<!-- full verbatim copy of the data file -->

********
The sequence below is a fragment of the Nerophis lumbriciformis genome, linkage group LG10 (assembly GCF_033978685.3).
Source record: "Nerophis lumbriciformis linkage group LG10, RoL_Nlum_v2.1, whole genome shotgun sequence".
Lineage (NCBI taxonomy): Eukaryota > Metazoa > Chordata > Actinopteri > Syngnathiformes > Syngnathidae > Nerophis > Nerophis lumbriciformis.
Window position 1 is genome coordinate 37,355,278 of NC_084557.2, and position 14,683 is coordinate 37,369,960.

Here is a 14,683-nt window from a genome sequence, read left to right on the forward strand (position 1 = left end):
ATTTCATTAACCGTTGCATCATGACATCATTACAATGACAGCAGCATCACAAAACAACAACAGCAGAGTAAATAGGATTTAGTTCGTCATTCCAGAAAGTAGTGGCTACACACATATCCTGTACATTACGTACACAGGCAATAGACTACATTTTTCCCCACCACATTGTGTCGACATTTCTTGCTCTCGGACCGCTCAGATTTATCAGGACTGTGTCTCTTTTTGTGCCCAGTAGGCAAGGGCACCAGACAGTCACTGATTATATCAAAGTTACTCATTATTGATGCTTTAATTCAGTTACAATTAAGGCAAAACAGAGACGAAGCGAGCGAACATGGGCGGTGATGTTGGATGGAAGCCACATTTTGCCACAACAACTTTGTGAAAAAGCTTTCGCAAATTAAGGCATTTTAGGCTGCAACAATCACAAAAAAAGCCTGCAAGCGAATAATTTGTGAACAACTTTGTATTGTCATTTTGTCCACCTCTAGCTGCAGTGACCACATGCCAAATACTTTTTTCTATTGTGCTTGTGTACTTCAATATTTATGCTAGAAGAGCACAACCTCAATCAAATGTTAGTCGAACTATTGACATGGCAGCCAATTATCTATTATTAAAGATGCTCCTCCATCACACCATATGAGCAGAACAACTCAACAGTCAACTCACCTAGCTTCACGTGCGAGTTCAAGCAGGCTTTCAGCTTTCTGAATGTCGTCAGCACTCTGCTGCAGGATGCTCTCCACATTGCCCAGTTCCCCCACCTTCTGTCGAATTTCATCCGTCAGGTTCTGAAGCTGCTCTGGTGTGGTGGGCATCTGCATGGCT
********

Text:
The sequence below is a fragment of the Nerophis lumbriciformis genome, linkage group LG10 (assembly GCF_033978685.3).
Source record: "Nerophis lumbriciformis linkage group LG10, RoL_Nlum_v2.1, whole genome shotgun sequence".
Lineage (NCBI taxonomy): Eukaryota > Metazoa > Chordata > Actinopteri > Syngnathiformes > Syngnathidae > Nerophis > Nerophis lumbriciformis.
Window position 1 is genome coordinate 37,355,278 of NC_084557.2, and position 14,683 is coordinate 37,369,960.

Here is a 14,683-nt window from a genome sequence, read left to right on the forward strand (position 1 = left end):
ATTTCATTAACCGTTGCATCATGACATCATTACAATGACAGCAGCATCACAAAACAACAACAGCAGAGTAAATAGGATTTAGTTCGTCATTCCAGAAAGTAGTGGCTACACACATATCCTGTACATTACGTACACAGGCAATAGACTACATTTTTCCCCACCACATTGTGTCGACATTTCTTGCTCTCGGACCGCTCAGATTTATCAGGACTGTGTCTCTTTTTGTGCCCAGTAGGCAAGGGCACCAGACAGTCACTGATTATATCAAAGTTACTCATTATTGATGCTTTAATTCAGTTACAATTAAGGCAAAACAGAGACGAAGCGAGCGAACATGGGCGGTGATGTTGGATGGAAGCCACATTTTGCCACAACAACTTTGTGAAAAAGCTTTCGCAAATTAAGGCATTTTAGGCTGCAACAATCACAAAAAAAGCCTGCAAGCGAATAATTTGTGAACAACTTTGTATTGTCATTTTGTCCACCTCTAGCTGCAGTGACCACATGCCAAATACTTTTTTCTATTGTGCTTGTGTACTTCAATATTTATGCTAGAAGAGCACAACCTCAATCAAATGTTAGTCGAACTATTGACATGGCAGCCAATTATCTATTATTAAAGATGCTCCTCCATCACACCATATGAGCAGAACAACTCAACAGTCAACTCACCTAGCTTCACGTGCGAGTTCAAGCAGGCTTTCAGCTTTCTGAATGTCGTCAGCACTCTGCTGCAGGATGCTCTCCACATTGCCCAGTTCCCCCACCTTCTGTCGAATTTCATCCGTCAGGTTCTGAAGCTGCTCTGGTGTGGTGGGCATCTGCATGGCT